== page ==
Tropical Storm Agnes' visit to Havre de Grace, Port Deposit and Perryville, and the rest of Harford and Cecil counties 40 years ago this week was the last big news story in Harford that I didn't cover.
That's not to say I don't remember Agnes. I not only remember her, but I was in Harford briefly, probably on Thursday, June 22, 1972, when the storm was passing through and I was interviewing for a reporter position at The Aegis in Bel Air. At the time, I had been living in Ocean City and editing the Maryland Coast Press, but I was hoping to move to Harford County, and there was a job opening at The Aegis.
The day I interviewed with Robbie Wallis, the editor, the news staff, which consisted of Jack McLaughlin, Sandi Westervelt Davidson and Todd Holden, plus sports editor Peter Schlehr, already had a sense something big was happening. As I recall, it was raining and reports about high water were rapidly being broadcast over the police monitor that was in the center of the old newsroom. I recall Wallis telling McLaughlin a couple of times during our interview that they probably should be checking out this report or that one, with their cameras, as all the reporters in those days carried cameras.
As I headed back to Ocean City the next day through Delaware, there were continued forecasts of heavy rain and warnings about local flooding, but it was apparently still too early in the game for people to understand what they were about to experience. By then, Agnes had moved up the coast and inland over northern Pennsylvania, where the improbable happened: the storm split into two centers that stalled right over the heart of the Susquehanna River basin, where it rained torrents for a couple of days.
A couple of hundred miles downriver, chaos ensued. If you read the newspaper accounts from that time, you realize how very lucky the three lower river towns, Havre de Grace, Perryville and Port Deposit were because there were genuine concerns that the Conowingo Dam wouldn't hold back the raging river.
I started working at The Aegis about a month after Agnes. My first assignment was covering Havre de Grace, and during the first meeting of the mayor and city council that I covered, accompanied by McLaughlin, Agnes was the principal topic of discussion.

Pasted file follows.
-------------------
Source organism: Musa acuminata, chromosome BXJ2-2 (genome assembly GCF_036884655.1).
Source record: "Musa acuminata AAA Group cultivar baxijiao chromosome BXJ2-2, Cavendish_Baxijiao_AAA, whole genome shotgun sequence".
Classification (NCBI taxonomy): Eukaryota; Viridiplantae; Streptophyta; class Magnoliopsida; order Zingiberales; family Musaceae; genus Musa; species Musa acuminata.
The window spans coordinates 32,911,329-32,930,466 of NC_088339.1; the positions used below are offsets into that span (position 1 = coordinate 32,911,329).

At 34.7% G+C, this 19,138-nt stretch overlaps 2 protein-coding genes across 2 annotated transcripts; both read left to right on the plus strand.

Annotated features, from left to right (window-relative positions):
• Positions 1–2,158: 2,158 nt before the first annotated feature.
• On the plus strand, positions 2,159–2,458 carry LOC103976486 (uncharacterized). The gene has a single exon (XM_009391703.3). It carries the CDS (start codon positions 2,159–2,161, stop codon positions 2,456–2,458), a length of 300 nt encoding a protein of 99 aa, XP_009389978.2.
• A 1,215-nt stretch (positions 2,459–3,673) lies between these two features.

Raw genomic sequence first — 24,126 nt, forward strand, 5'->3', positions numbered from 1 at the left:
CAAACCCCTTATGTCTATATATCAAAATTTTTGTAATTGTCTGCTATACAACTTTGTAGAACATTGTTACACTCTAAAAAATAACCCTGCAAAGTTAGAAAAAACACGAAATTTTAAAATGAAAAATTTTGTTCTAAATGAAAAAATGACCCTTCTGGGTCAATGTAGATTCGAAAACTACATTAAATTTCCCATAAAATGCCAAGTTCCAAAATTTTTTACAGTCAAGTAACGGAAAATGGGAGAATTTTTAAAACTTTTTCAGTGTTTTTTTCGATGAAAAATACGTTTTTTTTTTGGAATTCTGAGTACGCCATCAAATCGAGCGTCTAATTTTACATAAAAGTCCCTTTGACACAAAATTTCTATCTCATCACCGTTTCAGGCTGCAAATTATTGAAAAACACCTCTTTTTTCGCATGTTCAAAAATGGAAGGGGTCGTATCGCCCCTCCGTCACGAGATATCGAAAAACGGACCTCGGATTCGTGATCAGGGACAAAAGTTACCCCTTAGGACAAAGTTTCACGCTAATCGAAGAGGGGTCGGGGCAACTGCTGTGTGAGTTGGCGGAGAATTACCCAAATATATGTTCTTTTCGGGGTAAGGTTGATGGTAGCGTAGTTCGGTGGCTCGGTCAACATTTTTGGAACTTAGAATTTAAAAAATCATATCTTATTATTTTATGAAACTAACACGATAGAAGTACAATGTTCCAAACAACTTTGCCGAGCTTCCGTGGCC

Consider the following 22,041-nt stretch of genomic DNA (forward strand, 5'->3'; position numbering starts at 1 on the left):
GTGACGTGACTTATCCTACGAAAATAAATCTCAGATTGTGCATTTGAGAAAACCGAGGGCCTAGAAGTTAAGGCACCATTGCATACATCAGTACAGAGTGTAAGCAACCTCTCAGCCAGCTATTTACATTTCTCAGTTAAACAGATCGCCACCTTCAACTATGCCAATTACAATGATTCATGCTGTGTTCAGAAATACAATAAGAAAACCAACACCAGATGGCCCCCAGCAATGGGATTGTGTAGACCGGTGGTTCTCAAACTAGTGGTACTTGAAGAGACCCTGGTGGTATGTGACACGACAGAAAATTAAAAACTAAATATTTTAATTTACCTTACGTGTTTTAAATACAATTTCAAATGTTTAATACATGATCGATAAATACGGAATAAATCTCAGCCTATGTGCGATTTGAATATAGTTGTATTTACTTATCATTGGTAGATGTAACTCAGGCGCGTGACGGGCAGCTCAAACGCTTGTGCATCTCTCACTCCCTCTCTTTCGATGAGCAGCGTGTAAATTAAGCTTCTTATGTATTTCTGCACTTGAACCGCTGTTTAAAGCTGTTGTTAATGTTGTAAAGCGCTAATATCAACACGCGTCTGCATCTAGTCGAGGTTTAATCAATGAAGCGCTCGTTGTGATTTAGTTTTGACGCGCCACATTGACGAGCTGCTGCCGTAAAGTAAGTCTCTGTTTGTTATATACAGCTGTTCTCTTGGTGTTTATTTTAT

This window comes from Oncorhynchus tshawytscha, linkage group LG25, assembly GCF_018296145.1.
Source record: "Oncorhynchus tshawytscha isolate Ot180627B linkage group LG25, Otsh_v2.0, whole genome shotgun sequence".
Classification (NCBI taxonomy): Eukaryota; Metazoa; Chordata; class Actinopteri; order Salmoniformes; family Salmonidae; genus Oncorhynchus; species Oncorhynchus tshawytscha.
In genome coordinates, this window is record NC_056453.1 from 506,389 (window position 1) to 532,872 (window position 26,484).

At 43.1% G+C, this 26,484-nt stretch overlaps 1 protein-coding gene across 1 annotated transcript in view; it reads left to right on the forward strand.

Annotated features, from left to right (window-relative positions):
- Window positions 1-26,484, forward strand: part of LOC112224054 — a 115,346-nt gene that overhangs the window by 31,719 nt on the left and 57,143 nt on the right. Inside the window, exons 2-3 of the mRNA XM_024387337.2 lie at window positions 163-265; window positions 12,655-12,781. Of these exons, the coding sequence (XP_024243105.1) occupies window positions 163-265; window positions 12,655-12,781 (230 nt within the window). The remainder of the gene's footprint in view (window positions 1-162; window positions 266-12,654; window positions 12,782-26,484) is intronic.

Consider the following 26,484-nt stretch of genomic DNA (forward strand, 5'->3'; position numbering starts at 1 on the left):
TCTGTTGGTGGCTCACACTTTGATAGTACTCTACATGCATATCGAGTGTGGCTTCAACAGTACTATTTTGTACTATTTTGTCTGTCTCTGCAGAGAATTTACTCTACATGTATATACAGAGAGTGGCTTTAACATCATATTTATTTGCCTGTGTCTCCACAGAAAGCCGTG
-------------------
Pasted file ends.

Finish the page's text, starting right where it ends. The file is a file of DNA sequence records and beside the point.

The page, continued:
I was impressed by how thankful everyone was that the city had been spared and for all the aid rendered by police, fire units, the American Red Cross and other organizations. Many people had left on their own or were evacuated, and there was still considerable damage to be dealt with, but elected officials and citizens alike vowed they would recover, and they largely did.
I recall writing a number of stories at this time about Lilly Run flooding and how Agnes had once again sent a warning that the city needed to come up with a better flood control plan (sound familiar)? Other stories dealt with the Municipal Yacht Basin in Tydings Park that had suddenly become too shallow for many of the boats because of all the muck and debris brought down the Susquehanna during the storm. City officials also wondered if their plans for a new park on the north end of town would have to be postponed because most of the property had become waterlogged.
Big storms and natural disasters tend to stay with us long after they happen, particularly for people who have been right in the middle of them. I was only on the fringes of Agnes, and 40 years later, there's much I recall about the storm. Others we've talked to for the anniversary story inside this week's edition have even more vivid recollections about Agnes, and why not? She clearly was one girl in a million you weren't going to forget - ever.Copyright © 2015, The Baltimore Sun